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My friend wants to learn to ride, and I've got a road bike that fits him reasonably. He's willing to buy a helmet, but not a trike or anything like that.

My plan was to put the seat low and have him try riding on grass, so falls are less of a problem.

What other exercises would help him get going?

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See also: bicycles.stackexchange.com/questions/5364/… –  amcnabb Aug 10 '12 at 21:09
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2 Answers

It's silly, but with the saddle down so that he is able to push himself forward with the feet, ask him to pretend he's running on low gravity, trying to go as far as possible between steps.

On doing this, he can/could/should lean the bike a bit left when he puts left foot on ground, and lean the bike right when right foot is down.

The "secret" is trying to find and maintain the "sweet spot" when the bike is perfectly upright, and at this spot learn to manage the handlebar to keep balance, while the legs would probably be a bit spread and close to the ground.

This should be done on a flat, smooth surface, so the bike could keep going even at low speeds.

Besides that, I think braking should be learned BEFORE pedalling, so the next step would be to stop the bike, then just reduce speed, and THEN pedal with no foot on ground anymore.

I have never tried this, but I think it's how I'd like to be taught if that were the case :o)

Hope this helps.

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This is similar to some of the techniques suggested for children and seems like a good idea even for adults. See: bicycles.stackexchange.com/questions/452/… –  amcnabb Jul 31 '12 at 17:38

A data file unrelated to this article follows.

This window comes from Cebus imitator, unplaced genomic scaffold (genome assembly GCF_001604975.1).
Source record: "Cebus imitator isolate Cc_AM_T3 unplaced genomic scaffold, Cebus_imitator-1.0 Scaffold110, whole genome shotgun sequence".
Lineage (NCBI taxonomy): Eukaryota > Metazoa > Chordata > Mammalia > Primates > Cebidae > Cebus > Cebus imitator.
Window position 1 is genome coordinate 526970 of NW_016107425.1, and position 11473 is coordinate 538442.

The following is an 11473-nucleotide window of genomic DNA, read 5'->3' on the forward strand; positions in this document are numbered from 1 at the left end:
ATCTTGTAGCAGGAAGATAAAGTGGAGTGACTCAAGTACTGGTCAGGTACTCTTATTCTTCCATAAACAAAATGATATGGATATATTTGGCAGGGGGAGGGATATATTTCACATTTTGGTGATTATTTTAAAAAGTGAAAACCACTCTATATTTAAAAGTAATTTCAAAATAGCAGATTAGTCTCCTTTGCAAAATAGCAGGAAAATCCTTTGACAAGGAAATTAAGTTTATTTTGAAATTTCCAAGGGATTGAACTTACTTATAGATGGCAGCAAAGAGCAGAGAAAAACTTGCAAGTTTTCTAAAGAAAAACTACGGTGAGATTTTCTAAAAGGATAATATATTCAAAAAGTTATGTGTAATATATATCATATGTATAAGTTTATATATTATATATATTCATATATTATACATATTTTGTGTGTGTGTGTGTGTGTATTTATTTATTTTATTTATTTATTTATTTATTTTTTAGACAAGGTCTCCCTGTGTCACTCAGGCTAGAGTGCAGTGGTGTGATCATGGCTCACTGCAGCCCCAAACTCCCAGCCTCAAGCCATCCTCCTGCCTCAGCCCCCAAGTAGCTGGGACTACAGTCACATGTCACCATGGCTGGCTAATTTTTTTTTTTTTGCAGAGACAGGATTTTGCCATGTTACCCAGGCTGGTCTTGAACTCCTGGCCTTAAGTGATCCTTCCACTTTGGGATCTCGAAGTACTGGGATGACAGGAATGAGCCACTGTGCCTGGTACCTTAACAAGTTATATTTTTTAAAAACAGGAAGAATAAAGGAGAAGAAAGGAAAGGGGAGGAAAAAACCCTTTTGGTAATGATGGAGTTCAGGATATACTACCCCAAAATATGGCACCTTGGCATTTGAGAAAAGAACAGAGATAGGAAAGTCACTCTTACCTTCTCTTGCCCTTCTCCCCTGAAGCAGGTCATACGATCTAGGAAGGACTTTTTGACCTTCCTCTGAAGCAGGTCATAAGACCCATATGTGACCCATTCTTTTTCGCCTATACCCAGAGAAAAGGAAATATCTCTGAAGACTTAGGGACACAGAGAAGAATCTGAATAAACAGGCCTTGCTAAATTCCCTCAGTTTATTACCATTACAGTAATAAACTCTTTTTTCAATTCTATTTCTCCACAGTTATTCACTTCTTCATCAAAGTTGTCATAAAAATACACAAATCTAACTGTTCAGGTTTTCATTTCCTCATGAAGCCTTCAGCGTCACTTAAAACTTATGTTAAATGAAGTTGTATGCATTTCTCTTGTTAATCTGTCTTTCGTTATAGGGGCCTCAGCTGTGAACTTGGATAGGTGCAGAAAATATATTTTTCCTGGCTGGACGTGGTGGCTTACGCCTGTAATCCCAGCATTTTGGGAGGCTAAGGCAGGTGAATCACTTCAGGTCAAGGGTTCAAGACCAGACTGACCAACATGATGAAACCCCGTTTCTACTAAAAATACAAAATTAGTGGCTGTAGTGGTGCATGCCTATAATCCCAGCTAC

The fact that they can touch the ground with both feet is going to give them a lot more confidence and help them from getting hurt. If you don't get hurt (or embarrassed from falling) you will practice more, gain more skill, and have a better chance of success!! –  BillyNair Jul 31 '12 at 17:54
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Also remind them to look where they WANT to go, not where they want to avoid or staring 6" in front of the wheel. –  Matt Adams Jul 31 '12 at 17:58
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Yeah, it might be good to find a bike that's undersized, to make it easier for the feet to reach the ground. Also, the pedals can be removed initially, to make it easier to push along with the feet. –  Daniel R Hicks Jul 31 '12 at 19:06
    
(And if you can find the old Fraiser episode where he tries to learn how to ride a bike, that's a good mood-setter.) –  Daniel R Hicks Jul 31 '12 at 19:07
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The technique I describe here is covered very nicely in a video at REI's web site.

My adult wife learned to ride at a local free workshop in Brooklyn two years back. See if there's a local class / workshop in your area. It took all of two hours.

The class was held in a large, vacant asphalt lot. The students were taught how to properly adjust the helmet, and given lightly-padded fingerless gloves. (If you lose control and fall, that's where you're likely to hit the hardest.) They were then given bikes with low seats and took off the pedals. The students took some time walking the bikes, getting used to balance, stopping with their feet, then walking a bit faster and learning the brakes. After 30-45 minutes the pedals were put back on the bikes and well ... basically, everyone was now riding bikes around the lot!

Grass would seem a bad idea, in my opinion, because you have to pedal all that much harder. Take a smooth surface at low speed and start with your feet on the ground.

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